# Resistance in Series & Parallel without Power Supply

2 September 2023 Off

Resistance in Series & Parallel without Power Supply

# Resistance in Series & Parallel without Power Supply

Resistance is a fundamental concept in electrical circuits. It determines how much a material or component opposes the flow of electric current. In most cases, resistance is measured using a power supply to provide the necessary voltage. However, there are situations where resistance can be analyzed without the need for a power supply.

## Resistance in Series

In a series circuit, resistors are connected end-to-end, creating a single path for current flow. The total resistance in a series circuit is the sum of the individual resistances. By measuring the voltage drop across each resistor and the total current flowing through the circuit, the resistance of each resistor can be calculated using Ohm’s Law (R = V/I).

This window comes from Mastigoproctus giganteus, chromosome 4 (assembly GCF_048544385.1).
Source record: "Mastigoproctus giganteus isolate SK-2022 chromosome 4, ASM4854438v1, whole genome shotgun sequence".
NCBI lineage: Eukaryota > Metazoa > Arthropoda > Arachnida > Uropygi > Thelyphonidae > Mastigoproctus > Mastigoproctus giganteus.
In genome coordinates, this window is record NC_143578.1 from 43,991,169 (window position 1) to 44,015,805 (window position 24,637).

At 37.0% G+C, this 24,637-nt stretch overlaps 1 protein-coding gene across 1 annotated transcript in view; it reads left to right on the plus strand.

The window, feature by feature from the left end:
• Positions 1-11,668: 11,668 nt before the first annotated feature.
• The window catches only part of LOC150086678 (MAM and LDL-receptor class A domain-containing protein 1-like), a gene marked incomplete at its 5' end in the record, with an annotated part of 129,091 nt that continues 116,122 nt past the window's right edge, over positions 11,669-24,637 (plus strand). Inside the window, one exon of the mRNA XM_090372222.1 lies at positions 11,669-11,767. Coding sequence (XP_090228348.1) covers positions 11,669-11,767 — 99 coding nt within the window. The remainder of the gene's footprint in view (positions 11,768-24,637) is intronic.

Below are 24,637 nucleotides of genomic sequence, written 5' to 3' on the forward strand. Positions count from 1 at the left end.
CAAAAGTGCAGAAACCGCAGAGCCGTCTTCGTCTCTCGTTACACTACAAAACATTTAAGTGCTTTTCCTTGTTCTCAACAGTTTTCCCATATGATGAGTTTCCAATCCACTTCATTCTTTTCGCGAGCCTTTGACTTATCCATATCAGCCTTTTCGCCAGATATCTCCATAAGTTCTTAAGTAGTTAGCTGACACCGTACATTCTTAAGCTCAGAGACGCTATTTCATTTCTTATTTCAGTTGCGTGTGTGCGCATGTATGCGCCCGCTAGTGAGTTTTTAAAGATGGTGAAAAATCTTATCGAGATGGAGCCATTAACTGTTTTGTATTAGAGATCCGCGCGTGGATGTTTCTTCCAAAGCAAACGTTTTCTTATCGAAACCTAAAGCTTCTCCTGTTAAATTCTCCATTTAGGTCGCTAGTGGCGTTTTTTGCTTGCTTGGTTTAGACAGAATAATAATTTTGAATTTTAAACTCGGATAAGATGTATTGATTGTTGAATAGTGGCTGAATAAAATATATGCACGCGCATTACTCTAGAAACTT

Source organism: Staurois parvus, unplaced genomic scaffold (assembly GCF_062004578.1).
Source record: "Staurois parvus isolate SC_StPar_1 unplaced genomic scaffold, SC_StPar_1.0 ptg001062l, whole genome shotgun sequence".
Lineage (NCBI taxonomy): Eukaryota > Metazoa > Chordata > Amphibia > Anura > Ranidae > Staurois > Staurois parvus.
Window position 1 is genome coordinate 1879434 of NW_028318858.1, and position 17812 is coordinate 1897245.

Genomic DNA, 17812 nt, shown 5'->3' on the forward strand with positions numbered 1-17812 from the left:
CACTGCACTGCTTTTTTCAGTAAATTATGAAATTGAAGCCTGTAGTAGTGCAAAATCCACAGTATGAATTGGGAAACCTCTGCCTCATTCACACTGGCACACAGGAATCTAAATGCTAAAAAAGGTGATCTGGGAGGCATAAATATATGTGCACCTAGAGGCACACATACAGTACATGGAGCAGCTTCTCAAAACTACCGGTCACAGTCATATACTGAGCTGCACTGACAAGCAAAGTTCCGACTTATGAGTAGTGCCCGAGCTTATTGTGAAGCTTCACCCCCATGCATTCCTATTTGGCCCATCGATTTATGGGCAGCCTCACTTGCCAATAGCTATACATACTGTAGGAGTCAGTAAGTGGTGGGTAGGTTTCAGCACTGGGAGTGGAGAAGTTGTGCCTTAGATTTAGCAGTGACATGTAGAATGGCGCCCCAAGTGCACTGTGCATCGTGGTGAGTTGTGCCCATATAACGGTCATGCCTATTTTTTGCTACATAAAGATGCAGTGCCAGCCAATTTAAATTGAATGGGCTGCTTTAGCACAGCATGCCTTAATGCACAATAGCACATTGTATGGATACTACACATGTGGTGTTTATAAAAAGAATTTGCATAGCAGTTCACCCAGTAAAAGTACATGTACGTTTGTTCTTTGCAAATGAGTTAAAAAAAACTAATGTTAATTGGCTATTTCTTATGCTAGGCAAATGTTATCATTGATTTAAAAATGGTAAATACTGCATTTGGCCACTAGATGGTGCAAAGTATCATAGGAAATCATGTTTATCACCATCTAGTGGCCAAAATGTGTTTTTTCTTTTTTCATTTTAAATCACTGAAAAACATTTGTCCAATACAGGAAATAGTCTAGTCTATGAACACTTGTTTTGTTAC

### Example:

Consider a series circuit with three resistors: R1, R2, and R3. The voltage drop across R1 is 5V, R2 is 3V, and R3 is 2V. The total current flowing through the circuit is 2A. Using Ohm’s Law, we can calculate the resistance of each resistor:

1. R1 = 5V / 2A = 2.5Ω
2. R2 = 3V / 2A = 1.5Ω
3. R3 = 2V / 2A = 1Ω

## Resistance in Parallel

In a parallel circuit, resistors are connected side by side, providing multiple paths for current flow. The total resistance in a parallel circuit can be calculated using the formula 1/Rt = 1/R1 + 1/R2 + 1/R3, where Rt is the total resistance and R1, R2, and R3 are the individual resistances.

### Example:

Consider a parallel circuit with three resistors: R1, R2, and R3. The resistance of R1 is 2Ω, R2 is 3Ω, and R3 is 4Ω. Using the formula for total resistance, we can calculate:

1/Rt = 1/2Ω + 1/3Ω + 1/4Ω = 13/12Ω

Rt = 12/13Ω ≈ 0.923Ω